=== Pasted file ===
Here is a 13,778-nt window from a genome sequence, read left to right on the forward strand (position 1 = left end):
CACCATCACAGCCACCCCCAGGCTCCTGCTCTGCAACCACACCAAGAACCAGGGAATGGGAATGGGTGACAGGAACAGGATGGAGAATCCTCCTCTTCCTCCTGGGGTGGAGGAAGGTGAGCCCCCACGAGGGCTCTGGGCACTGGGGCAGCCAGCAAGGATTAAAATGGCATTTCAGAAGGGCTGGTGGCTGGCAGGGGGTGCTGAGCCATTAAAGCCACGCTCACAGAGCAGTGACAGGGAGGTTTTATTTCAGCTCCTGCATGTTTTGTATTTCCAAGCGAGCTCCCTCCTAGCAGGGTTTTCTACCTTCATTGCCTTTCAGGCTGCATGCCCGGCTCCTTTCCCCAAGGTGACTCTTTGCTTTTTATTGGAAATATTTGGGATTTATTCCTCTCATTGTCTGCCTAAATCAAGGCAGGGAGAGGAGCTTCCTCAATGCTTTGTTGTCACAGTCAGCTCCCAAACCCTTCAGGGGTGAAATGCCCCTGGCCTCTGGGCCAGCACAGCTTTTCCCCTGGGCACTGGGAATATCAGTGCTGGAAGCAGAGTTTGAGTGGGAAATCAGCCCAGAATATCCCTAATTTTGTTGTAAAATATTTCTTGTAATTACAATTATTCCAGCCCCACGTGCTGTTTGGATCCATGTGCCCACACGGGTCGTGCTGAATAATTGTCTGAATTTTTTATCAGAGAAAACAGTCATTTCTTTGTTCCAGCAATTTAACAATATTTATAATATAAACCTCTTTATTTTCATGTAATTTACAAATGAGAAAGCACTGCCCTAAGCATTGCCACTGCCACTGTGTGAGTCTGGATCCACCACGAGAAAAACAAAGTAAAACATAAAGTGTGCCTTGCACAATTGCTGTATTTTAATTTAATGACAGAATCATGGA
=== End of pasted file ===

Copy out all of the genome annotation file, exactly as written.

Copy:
Here is a 13,778-nt window from a genome sequence, read left to right on the forward strand (position 1 = left end):
CACCATCACAGCCACCCCCAGGCTCCTGCTCTGCAACCACACCAAGAACCAGGGAATGGGAATGGGTGACAGGAACAGGATGGAGAATCCTCCTCTTCCTCCTGGGGTGGAGGAAGGTGAGCCCCCACGAGGGCTCTGGGCACTGGGGCAGCCAGCAAGGATTAAAATGGCATTTCAGAAGGGCTGGTGGCTGGCAGGGGGTGCTGAGCCATTAAAGCCACGCTCACAGAGCAGTGACAGGGAGGTTTTATTTCAGCTCCTGCATGTTTTGTATTTCCAAGCGAGCTCCCTCCTAGCAGGGTTTTCTACCTTCATTGCCTTTCAGGCTGCATGCCCGGCTCCTTTCCCCAAGGTGACTCTTTGCTTTTTATTGGAAATATTTGGGATTTATTCCTCTCATTGTCTGCCTAAATCAAGGCAGGGAGAGGAGCTTCCTCAATGCTTTGTTGTCACAGTCAGCTCCCAAACCCTTCAGGGGTGAAATGCCCCTGGCCTCTGGGCCAGCACAGCTTTTCCCCTGGGCACTGGGAATATCAGTGCTGGAAGCAGAGTTTGAGTGGGAAATCAGCCCAGAATATCCCTAATTTTGTTGTAAAATATTTCTTGTAATTACAATTATTCCAGCCCCACGTGCTGTTTGGATCCATGTGCCCACACGGGTCGTGCTGAATAATTGTCTGAATTTTTTATCAGAGAAAACAGTCATTTCTTTGTTCCAGCAATTTAACAATATTTATAATATAAACCTCTTTATTTTCATGTAATTTACAAATGAGAAAGCACTGCCCTAAGCATTGCCACTGCCACTGTGTGAGTCTGGATCCACCACGAGAAAAACAAAGTAAAACATAAAGTGTGCCTTGCACAATTGCTGTATTTTAATTTAATGACAGAATCATGGA